The foundations of Change Day were built around a grassroots shared purpose - creating a mass movement of “leaders everywhere” working in and with the NHS and demonstrating the difference they could make by one simple act each for sustainable improvement. The only condition for participation was a willingness to publicly make a pledge and to register on the site before doing so.
This is the campaign chart that sets out the key timelines for NHS Change Day and our initial "mountain top goal" of 65,000 pledges
After the launch of NHS Change Day in January 2013, the numbers of pledges started slowly rising. With five weeks to go, the overall online pledge total stood at 5,000. Although the core team knew that a host of organisations and individuals were standing ready to make pledges before or on the day itself, and therefore the 65,000 target was probably achievable, nothing could have prepared us for what subsequently happened.
In the final month before 13th March, NHS Change Day - and the social movement we sought to build and inspire – just ignited.
Feedback and requests for support began to pour in from organisations and individuals, wanting to make their own pledge or support others to do so. Social media channels began to build significant traction and traffic. The online pledge total began to build spectacularly. On 14th February, the total was at 5,000. By 21st February it had grown to 43,000 and by 1st March it stood at 80,169 – breaking through the 65,000 target with two weeks still to go to the event.
The 100,000 pledge mark was broken at lunchtime on Monday 11th March. By the morning of Change Day itself, there were 130,000 pledges registered on the website– double the target.
Liz Saunders from the influential healthcare policy think tank, the Kings Fund blogged and tweeted on the evening before NHS Change Day:
“If ever you're losing faith that there is the energy to make a difference in the NHS…there are more than 130,000 pledges on there, people actively choosing to make a difference to the services they provide and to patient care. It's uplifting.”
Change Day pledges poured into the online site throughout the day, from across the country. The focus of NHS Change Day was England, but people also caught the spirit of Change Day in Ireland and we received 13,000 pledges from there. By the end of Change Day itself, a staggering 182,000 pledges had been received. Over 50,000 had come in on the day. A further 1,000 were added the day afterwards and a further 7,000 before the end of March 2013 – hitting a final total of 189,000 pledges.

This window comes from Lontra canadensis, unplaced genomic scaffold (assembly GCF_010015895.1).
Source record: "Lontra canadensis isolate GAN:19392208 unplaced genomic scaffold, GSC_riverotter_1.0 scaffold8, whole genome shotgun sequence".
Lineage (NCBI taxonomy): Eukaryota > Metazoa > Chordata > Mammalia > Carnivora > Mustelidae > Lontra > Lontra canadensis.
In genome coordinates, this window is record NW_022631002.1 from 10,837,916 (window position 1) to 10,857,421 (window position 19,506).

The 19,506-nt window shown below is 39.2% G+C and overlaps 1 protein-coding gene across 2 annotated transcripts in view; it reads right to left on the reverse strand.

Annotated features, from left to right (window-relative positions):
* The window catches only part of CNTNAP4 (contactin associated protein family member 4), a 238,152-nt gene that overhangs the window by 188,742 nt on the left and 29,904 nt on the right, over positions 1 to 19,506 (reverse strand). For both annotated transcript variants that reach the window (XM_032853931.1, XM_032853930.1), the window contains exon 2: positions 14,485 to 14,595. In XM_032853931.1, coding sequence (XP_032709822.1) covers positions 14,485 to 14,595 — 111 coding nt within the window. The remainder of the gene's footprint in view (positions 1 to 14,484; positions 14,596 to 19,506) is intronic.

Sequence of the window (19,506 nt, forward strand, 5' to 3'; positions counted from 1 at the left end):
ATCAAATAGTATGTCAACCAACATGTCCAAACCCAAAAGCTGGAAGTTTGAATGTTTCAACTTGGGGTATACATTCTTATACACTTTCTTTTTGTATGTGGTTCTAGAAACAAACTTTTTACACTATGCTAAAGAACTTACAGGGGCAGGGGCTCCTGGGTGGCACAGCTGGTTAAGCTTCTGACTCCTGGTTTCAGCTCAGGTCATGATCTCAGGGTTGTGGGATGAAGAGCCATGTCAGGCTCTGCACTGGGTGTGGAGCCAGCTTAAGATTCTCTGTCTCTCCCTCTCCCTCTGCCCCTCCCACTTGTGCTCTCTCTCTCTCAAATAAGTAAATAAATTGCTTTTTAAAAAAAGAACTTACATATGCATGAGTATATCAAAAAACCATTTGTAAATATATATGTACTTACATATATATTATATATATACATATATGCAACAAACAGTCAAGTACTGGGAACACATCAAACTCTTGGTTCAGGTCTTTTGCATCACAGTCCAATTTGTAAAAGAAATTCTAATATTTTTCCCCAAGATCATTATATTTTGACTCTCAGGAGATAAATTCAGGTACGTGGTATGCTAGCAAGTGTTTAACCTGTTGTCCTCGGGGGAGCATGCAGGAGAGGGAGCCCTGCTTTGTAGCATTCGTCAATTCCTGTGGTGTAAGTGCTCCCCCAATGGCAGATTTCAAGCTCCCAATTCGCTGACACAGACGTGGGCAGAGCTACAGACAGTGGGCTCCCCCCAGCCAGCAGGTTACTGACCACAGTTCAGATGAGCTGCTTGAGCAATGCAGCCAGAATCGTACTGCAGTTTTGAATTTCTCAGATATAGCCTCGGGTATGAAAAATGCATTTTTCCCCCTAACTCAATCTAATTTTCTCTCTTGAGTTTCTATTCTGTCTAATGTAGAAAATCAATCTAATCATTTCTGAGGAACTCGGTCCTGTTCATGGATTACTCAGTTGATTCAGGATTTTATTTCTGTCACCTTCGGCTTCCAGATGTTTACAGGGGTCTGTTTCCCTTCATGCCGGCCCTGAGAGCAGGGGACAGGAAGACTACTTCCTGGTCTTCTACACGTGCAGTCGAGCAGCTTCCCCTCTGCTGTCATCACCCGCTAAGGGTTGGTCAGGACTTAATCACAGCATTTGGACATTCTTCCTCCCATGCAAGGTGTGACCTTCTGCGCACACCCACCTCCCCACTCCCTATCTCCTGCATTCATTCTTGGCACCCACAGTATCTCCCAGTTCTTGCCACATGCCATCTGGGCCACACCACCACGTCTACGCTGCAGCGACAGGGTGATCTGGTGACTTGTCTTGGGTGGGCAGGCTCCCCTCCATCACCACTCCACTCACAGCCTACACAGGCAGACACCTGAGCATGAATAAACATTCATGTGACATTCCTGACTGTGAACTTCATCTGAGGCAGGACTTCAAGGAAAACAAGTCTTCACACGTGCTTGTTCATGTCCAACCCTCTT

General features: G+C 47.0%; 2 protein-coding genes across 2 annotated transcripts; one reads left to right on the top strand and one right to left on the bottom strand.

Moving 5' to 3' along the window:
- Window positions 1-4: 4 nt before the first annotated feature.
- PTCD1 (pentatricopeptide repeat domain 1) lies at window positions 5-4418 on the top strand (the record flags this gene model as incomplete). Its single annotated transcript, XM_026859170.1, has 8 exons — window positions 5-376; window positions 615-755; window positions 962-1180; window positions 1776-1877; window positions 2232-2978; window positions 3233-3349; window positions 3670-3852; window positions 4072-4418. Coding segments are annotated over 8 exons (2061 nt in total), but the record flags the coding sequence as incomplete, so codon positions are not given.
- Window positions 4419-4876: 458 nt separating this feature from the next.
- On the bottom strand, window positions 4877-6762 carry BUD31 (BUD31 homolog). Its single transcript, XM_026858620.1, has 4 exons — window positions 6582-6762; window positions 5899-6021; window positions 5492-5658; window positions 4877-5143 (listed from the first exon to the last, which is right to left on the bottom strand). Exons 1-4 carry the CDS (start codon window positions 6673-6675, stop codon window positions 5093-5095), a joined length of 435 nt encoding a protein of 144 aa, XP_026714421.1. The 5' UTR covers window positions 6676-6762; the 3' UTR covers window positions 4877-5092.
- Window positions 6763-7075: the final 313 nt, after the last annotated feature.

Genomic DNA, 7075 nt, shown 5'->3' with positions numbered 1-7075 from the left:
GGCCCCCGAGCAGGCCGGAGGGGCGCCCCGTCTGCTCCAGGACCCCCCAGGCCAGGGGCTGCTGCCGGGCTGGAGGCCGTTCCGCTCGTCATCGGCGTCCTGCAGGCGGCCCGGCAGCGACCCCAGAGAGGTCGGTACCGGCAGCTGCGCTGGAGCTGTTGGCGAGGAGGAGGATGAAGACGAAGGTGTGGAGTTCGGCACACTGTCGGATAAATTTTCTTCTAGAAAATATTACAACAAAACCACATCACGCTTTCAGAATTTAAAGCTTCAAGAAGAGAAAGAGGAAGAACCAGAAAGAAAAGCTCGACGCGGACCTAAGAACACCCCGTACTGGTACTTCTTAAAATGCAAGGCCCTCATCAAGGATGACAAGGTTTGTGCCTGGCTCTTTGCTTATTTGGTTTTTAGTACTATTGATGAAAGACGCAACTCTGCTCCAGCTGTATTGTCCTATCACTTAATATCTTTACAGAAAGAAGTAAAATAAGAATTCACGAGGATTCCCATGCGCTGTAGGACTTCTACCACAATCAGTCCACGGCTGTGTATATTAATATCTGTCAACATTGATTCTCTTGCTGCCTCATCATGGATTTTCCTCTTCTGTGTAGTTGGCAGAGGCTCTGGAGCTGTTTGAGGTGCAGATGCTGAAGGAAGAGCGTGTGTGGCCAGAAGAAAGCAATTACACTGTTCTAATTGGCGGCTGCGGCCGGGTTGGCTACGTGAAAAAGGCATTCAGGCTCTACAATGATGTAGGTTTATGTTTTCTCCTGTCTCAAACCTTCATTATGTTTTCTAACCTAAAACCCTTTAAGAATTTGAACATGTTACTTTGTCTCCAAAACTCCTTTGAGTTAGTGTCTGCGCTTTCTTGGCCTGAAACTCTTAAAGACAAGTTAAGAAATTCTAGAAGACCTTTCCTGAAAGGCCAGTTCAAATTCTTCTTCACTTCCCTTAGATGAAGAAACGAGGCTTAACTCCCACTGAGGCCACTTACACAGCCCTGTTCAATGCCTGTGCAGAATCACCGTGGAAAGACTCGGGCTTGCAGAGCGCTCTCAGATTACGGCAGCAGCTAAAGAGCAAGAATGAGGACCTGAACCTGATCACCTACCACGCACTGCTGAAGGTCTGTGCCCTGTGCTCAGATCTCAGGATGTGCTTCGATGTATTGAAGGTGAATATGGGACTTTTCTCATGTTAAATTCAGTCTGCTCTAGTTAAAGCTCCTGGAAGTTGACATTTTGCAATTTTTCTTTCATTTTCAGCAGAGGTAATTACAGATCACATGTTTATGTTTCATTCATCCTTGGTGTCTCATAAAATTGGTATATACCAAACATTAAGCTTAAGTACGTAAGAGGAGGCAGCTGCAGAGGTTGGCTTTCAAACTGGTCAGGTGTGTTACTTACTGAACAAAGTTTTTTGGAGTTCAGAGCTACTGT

The success of Change Day led well-known NHS commentator (and change sceptic), Roy Lilley, to declare
“Sometimes an event comes along that simply and fundamentally changes things. They call it a "gamechanger". The dictionary definition is "a newly introduced element or factor that changes an existing situation or activity in a significant way". Well, I think we have a new Gamechanger. It's called NHS Change Day - it happened this week and it came from the NHS grassroots.”
Originally, NHS Change Day was aimed at “people who work for and with the NHS” and the core team was made up of people who work in the NHS. However, the networks of people who engaged in Change Day went far beyond the boundaries of the NHS.
The specific innovations that built our successful movement of “leaders everywhere” were:
· Having an initiative run by young leaders and clinical trainees who view the world in a different way to the established paradigm of change management and (for the more mature members of the core team) having the courage and humility to appreciate that their new approaches might be better
· Viewing the entire workforce of 1.7 million people as potential leaders of change, rather than just those with positional power
· Adapting principles from social movement leaders and community organisers and applying them in an organisational setting
· Using social media to build a change movement at scale
· Making the best of both networks and hierarchies, working through informal networks and communities of interest and creating a genuine grassroots movement at the same time as enabling leaders with positional authority to role model “change leadership” in a new way
· Building and testing insights into the future of large scale change in public service. Examples include our emerging understanding of the potential of “social capitalism” (as opposed to “venture” capitalism) and a change matrix which helps leaders understand where the best opportunities for culture change might lie in their organisations, based on the nature of pledges received for Change Day